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Doerr captures the sights and sounds of wartime and focuses, refreshingly, on the innate goodness of his major characters.

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ALL THE LIGHT WE CANNOT SEE

Doerr presents us with two intricate stories, both of which take place during World War II; late in the novel, inevitably, they intersect.

In August 1944, Marie-Laure LeBlanc is a blind 16-year-old living in the walled port city of Saint-Malo in Brittany and hoping to escape the effects of Allied bombing. D-Day took place two months earlier, and Cherbourg, Caen and Rennes have already been liberated. She’s taken refuge in this city with her great-uncle Etienne, at first a fairly frightening figure to her. Marie-Laure’s father was a locksmith and craftsman who made scale models of cities that Marie-Laure studied so she could travel around on her own. He also crafted clever and intricate boxes, within which treasures could be hidden. Parallel to the story of Marie-Laure we meet Werner and Jutta Pfennig, a brother and sister, both orphans who have been raised in the Children’s House outside Essen, in Germany. Through flashbacks we learn that Werner had been a curious and bright child who developed an obsession with radio transmitters and receivers, both in their infancies during this period. Eventually, Werner goes to a select technical school and then, at 18, into the Wehrmacht, where his technical aptitudes are recognized and he’s put on a team trying to track down illegal radio transmissions. Etienne and Marie-Laure are responsible for some of these transmissions, but Werner is intrigued since what she’s broadcasting is innocent—she shares her passion for Jules Verne by reading aloud 20,000 Leagues Under the Sea. A further subplot involves Marie-Laure’s father’s having hidden a valuable diamond, one being tracked down by Reinhold von Rumpel, a relentless German sergeant-major.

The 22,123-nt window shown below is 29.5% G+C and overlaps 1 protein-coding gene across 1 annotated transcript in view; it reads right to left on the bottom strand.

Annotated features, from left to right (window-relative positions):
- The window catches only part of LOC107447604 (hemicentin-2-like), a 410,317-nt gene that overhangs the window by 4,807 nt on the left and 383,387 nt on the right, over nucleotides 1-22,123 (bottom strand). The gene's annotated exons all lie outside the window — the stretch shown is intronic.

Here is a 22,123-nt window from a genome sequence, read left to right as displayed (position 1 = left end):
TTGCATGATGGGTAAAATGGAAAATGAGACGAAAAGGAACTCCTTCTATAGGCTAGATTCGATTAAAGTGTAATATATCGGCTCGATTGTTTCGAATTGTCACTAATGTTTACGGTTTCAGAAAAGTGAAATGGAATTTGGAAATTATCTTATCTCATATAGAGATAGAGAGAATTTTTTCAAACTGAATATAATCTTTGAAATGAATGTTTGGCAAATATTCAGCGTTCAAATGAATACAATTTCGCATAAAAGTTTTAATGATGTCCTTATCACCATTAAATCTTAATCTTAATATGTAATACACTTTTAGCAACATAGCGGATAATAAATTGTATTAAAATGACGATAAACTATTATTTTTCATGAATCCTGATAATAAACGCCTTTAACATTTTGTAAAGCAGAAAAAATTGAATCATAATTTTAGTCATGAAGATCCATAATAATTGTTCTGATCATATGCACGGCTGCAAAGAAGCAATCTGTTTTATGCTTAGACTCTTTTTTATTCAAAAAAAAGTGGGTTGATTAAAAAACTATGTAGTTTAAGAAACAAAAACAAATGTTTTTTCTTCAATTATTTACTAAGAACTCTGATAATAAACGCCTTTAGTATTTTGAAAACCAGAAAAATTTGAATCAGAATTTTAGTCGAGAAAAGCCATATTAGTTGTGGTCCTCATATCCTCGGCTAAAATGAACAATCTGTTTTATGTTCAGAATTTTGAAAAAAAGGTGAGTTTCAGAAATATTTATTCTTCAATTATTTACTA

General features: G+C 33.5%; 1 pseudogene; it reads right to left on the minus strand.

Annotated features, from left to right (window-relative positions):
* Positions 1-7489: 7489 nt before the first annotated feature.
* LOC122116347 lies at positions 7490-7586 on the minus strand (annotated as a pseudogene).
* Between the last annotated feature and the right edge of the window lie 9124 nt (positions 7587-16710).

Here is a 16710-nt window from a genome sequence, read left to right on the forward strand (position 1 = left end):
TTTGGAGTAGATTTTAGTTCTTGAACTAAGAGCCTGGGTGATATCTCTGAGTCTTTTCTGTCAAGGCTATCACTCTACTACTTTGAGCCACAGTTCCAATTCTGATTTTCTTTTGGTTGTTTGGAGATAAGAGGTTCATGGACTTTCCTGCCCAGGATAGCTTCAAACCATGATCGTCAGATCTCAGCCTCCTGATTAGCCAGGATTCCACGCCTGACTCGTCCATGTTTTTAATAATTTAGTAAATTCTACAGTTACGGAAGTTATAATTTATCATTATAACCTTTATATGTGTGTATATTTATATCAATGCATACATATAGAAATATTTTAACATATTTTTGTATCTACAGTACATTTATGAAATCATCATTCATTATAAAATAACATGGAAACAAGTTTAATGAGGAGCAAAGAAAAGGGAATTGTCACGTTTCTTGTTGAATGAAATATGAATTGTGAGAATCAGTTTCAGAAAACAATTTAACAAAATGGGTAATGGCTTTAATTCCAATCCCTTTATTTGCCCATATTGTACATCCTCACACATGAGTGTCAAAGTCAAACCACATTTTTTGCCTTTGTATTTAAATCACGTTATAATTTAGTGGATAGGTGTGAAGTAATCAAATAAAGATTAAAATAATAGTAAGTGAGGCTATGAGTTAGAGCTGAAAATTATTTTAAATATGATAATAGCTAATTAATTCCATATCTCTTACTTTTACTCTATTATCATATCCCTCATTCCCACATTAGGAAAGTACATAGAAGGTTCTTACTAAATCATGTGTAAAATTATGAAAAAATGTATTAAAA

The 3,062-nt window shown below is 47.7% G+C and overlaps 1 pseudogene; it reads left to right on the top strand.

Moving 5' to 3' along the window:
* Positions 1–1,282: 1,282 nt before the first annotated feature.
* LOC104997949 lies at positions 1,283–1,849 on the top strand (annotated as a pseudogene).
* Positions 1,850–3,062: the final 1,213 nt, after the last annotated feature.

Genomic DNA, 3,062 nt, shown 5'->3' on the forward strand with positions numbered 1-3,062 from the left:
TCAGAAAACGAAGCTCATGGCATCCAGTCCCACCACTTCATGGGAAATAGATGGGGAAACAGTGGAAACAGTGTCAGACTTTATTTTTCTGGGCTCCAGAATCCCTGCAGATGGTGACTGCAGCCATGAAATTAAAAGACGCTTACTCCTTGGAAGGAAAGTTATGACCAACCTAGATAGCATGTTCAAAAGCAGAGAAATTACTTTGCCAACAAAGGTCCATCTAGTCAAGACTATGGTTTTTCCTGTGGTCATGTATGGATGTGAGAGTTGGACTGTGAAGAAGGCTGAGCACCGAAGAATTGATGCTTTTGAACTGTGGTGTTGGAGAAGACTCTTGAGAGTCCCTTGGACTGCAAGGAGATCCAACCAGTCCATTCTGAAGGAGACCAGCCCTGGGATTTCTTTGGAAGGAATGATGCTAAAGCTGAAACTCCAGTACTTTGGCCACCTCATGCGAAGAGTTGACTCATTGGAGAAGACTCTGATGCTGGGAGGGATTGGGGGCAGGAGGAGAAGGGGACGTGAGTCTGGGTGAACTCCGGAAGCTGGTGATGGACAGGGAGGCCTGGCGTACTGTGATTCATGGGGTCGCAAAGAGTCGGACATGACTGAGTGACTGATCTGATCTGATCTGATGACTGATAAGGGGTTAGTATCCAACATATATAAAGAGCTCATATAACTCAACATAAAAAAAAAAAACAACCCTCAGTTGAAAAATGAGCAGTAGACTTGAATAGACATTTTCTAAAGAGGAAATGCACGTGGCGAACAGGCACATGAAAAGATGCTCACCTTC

Doerr captures the sights and sounds of wartime and focuses, refreshingly, on the innate goodness of his major characters.

Pub Date: May 6, 2014

ISBN: 978-1-4767-4658-6

Page Count: 448

Publisher: Scribner

Review Posted Online: March 6, 2014

Kirkus Reviews Issue: March 15, 2014